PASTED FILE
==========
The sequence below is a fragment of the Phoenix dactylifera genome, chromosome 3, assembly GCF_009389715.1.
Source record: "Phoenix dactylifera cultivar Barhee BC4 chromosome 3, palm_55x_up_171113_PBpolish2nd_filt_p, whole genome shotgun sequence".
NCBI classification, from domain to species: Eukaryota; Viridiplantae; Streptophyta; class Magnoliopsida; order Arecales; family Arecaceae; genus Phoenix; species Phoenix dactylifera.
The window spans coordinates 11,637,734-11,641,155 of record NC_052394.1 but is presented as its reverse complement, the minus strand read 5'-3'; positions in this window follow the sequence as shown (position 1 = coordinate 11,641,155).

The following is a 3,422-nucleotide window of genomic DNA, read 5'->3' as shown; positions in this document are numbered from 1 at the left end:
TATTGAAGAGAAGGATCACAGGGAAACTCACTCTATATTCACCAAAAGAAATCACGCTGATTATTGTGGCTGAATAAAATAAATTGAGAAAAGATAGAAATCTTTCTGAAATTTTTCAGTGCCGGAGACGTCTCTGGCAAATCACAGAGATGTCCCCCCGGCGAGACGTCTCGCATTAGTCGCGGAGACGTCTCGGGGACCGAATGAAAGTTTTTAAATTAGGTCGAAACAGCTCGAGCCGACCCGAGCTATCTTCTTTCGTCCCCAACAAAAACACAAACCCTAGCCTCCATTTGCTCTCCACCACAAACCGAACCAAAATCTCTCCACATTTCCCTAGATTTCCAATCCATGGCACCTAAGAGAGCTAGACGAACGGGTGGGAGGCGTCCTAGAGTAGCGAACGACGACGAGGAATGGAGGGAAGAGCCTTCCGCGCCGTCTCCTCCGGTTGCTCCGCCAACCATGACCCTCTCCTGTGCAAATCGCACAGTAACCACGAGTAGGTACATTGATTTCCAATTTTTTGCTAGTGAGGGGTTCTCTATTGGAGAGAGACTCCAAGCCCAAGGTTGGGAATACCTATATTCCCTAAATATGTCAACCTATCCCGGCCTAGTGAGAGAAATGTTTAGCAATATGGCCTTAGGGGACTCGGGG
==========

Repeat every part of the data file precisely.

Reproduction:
The sequence below is a fragment of the Phoenix dactylifera genome, chromosome 3, assembly GCF_009389715.1.
Source record: "Phoenix dactylifera cultivar Barhee BC4 chromosome 3, palm_55x_up_171113_PBpolish2nd_filt_p, whole genome shotgun sequence".
NCBI classification, from domain to species: Eukaryota; Viridiplantae; Streptophyta; class Magnoliopsida; order Arecales; family Arecaceae; genus Phoenix; species Phoenix dactylifera.
The window spans coordinates 11,637,734-11,641,155 of record NC_052394.1 but is presented as its reverse complement, the minus strand read 5'-3'; positions in this window follow the sequence as shown (position 1 = coordinate 11,641,155).

The following is a 3,422-nucleotide window of genomic DNA, read 5'->3' as shown; positions in this document are numbered from 1 at the left end:
TATTGAAGAGAAGGATCACAGGGAAACTCACTCTATATTCACCAAAAGAAATCACGCTGATTATTGTGGCTGAATAAAATAAATTGAGAAAAGATAGAAATCTTTCTGAAATTTTTCAGTGCCGGAGACGTCTCTGGCAAATCACAGAGATGTCCCCCCGGCGAGACGTCTCGCATTAGTCGCGGAGACGTCTCGGGGACCGAATGAAAGTTTTTAAATTAGGTCGAAACAGCTCGAGCCGACCCGAGCTATCTTCTTTCGTCCCCAACAAAAACACAAACCCTAGCCTCCATTTGCTCTCCACCACAAACCGAACCAAAATCTCTCCACATTTCCCTAGATTTCCAATCCATGGCACCTAAGAGAGCTAGACGAACGGGTGGGAGGCGTCCTAGAGTAGCGAACGACGACGAGGAATGGAGGGAAGAGCCTTCCGCGCCGTCTCCTCCGGTTGCTCCGCCAACCATGACCCTCTCCTGTGCAAATCGCACAGTAACCACGAGTAGGTACATTGATTTCCAATTTTTTGCTAGTGAGGGGTTCTCTATTGGAGAGAGACTCCAAGCCCAAGGTTGGGAATACCTATATTCCCTAAATATGTCAACCTATCCCGGCCTAGTGAGAGAAATGTTTAGCAATATGGCCTTAGGGGACTCGGGG